In all, I am glad I was there.  Vinotok is about so much more than I have laid out here.  I’ll say this, the burning of “The Grump” is not for the weak.  Perhaps that is why it troubled me so much.  In any case, I’m fortunate to have been there, and I would go again if opportunity presented itself.

The next morning, we were nearly overwhelmed by beauty as we took the pass down to a town called Paonia. The aspens were turning, as were the cottonwoods, lighting up the pass like some sort of yellow and green flame at the end of a birthday cake candle. We stopped again and again to take photos.

Photo Credit: Tiffany Couch

The road wasn't too nice though. We bumped and rattled our way down the pass, until we hit real pavement. Within about a minute of the winding and bumping coming to an end, Pelé very calmly vomited in Tiffany's lap, effectively blowing out the candles. It wasn't too bad though. We stopped, cleaned up, and moved on. Laundry was next on our list of things to do anyhow.

That afternoon, I replaced our air filter, did a few more tests on our turbo, and on the water pump, in an attempt to track down the noise which had been plaguing me as we drove around the state. No dice. The noise persisted.

We met up with one of Charris's friends, Johnny Keenan, to record a podcast episode with him. Johnny is a true character. We really enjoyed hanging out with him on his bus. His episode will be out soon!

Johnny Keenan…and Tiff’s feet.

Later in the day, we caught up with Charris at another friend's home, overlooking the town of Paonia. Brian and Meghan, Charris's friends, have a beautiful home, and two hilarious and fun children. Brian and Charris were less than 24 hours out from an ayahuasca ceremony, which was performed at a local church. We talked a bit about it before his experience, and I was keen on hearing from him his take on the experience.

We pitched-in on some chores around the house, watched the sunset dramatically over the mountains to the west, then gathered together for dinner under the full moon. The moon was framed beautifully by the West Elk Mountains to the East, and moonlight lit up the fertile valley of Paonia, and glistened off of the Gunnison River.

We talked about a number of subjects before getting down to brass-tacks with regards to the ayahuasca ceremony. Brian and Charris both shared bits of their experience, but mostly I came away with the sense that the experience is intensely personal, worth the effort, and it most definitely requires an effort.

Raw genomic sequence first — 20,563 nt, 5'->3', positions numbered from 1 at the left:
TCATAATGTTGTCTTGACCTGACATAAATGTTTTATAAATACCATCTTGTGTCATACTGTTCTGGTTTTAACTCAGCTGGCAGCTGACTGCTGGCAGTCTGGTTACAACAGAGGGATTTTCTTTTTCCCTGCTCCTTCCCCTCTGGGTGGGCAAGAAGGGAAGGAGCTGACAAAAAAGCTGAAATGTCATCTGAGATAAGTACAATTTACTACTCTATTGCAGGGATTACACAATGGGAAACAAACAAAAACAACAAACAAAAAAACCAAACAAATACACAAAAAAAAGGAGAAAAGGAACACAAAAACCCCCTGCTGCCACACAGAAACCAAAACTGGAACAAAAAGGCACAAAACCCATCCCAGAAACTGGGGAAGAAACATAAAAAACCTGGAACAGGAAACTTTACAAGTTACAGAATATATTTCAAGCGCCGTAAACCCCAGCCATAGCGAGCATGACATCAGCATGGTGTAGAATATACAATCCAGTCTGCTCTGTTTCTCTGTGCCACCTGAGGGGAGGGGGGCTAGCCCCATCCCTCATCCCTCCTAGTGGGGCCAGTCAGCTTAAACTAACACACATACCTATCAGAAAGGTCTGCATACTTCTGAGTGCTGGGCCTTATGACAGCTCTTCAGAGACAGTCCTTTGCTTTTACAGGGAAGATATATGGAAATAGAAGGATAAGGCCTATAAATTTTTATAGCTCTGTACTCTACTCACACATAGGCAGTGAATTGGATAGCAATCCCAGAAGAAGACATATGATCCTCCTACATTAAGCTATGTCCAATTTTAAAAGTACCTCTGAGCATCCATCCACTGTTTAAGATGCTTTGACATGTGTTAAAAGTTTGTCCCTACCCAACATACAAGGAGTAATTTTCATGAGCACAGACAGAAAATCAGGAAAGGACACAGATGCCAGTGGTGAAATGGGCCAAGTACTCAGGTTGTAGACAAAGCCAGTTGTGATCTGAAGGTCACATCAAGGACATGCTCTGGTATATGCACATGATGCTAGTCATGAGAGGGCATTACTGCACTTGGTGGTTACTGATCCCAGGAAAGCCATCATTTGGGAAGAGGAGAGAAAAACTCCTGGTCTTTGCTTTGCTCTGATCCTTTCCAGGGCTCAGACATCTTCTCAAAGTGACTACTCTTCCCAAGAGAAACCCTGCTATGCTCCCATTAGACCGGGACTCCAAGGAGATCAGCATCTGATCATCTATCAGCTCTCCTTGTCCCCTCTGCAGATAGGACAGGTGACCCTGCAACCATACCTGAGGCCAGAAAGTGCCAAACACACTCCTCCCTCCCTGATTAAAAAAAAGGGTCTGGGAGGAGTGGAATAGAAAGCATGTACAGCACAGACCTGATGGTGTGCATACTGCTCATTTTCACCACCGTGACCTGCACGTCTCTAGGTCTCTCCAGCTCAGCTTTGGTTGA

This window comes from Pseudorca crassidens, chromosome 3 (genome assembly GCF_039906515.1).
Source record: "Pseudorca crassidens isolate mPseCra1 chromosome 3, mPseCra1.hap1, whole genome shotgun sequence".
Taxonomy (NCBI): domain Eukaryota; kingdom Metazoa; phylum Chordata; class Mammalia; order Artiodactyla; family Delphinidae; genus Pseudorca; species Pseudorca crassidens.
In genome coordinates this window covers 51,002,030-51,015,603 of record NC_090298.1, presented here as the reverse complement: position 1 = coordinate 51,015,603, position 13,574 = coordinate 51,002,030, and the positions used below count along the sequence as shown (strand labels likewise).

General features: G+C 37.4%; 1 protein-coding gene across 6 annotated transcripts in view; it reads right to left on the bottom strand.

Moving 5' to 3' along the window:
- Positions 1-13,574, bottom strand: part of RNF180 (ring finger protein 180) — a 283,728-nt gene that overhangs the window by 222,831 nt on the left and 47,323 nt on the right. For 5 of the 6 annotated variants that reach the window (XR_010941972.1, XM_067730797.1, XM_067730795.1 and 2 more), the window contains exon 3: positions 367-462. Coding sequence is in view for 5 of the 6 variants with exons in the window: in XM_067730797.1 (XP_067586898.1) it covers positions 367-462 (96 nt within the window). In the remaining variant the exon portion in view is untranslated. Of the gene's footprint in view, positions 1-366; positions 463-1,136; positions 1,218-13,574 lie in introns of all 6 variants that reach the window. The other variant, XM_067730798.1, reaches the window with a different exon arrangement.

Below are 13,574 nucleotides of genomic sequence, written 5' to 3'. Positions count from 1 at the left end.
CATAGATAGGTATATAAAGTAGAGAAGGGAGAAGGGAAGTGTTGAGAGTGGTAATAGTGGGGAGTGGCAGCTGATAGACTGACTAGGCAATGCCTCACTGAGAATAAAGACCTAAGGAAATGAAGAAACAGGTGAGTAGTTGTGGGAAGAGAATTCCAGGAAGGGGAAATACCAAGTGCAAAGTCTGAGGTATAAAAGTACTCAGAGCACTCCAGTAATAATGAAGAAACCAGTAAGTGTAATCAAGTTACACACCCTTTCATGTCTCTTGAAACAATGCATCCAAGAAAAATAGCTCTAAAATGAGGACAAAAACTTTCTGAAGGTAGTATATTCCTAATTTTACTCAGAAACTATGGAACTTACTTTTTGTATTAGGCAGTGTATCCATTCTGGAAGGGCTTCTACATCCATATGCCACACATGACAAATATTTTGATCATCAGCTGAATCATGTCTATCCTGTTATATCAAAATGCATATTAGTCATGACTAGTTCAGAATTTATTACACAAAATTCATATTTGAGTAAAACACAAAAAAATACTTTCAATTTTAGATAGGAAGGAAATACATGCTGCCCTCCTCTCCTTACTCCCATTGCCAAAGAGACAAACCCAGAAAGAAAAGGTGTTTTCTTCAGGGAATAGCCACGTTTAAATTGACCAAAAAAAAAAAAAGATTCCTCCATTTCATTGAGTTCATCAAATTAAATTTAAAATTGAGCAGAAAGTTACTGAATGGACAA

The Church of Art in Hotchkiss, CO

We said our goodbyes that evening, and drove about an hour outside of town, as Tiffany would be flying out from Denver, and we had a less than a day to get back, get her ready to go, and drop her off at the airport. We also needed to get to a hospital in Denver to visit our friend, and podcast guest - Ricardo Serpa. We actually ended up on an interstate...a rarity for this journey so far. 

Our first stop in Denver was to the hospital. We met Ricardo's beautiful and kind wife, Nicole, and entered the room to find our friend, in bed, but all smiles. The “all smiles” bit is significant. The reason for Ricardo's hospital visit was an intense and life threatening tooth infection. He had to have an emergency surgery about 12 hours earlier...and yet, he smiled when he saw us. That smile brought us both so much joy, for so many reasons.

We talked with Ricardo and Nicole about his surgery, his journey, our journey, their kids, and probably way too many topics. We finally made ourselves stop talking, so he could rest and recover. Tiffany would not be seeing him again before he left for his home in Miami, but he, Nicole and I made plans to hang out again before they left.

Before Tiffany flew out of town, we spent a little time with our pal Brett, and got just enough sleep to wake up totally tired when we got to the airport. After dropping Tiffany off at the airport, Pelé jumped immediately into her empty seat and fell back to sleep. Both Tiffany and I were looking forward to a week apart, she was looking forward to seeing her family, I was looking forward to being alone. We both got our wish!

So, what meaning am I to find in that bit of our journey through Colorado? Is there a message there about friendship? Perhaps I am meant to think about how absence makes the heart grow fonder? Maybe I should be reminded not to take things so seriously, like I did with my shoes in Durango? Or maybe, the real meaning in all of that criss-crossing the state is that I am one lucky guy. I think I personally attach meaning to things, because without it, I might not be as comforted by the fact that the true meaninglessness of life is what makes it bearable to live through? Who knows...I certainly do not!

Oh yeah, that engine noise...I'll tell you about it in the next journal entry. Spoiler alert...the news ain't good. 

Andrew CouchComment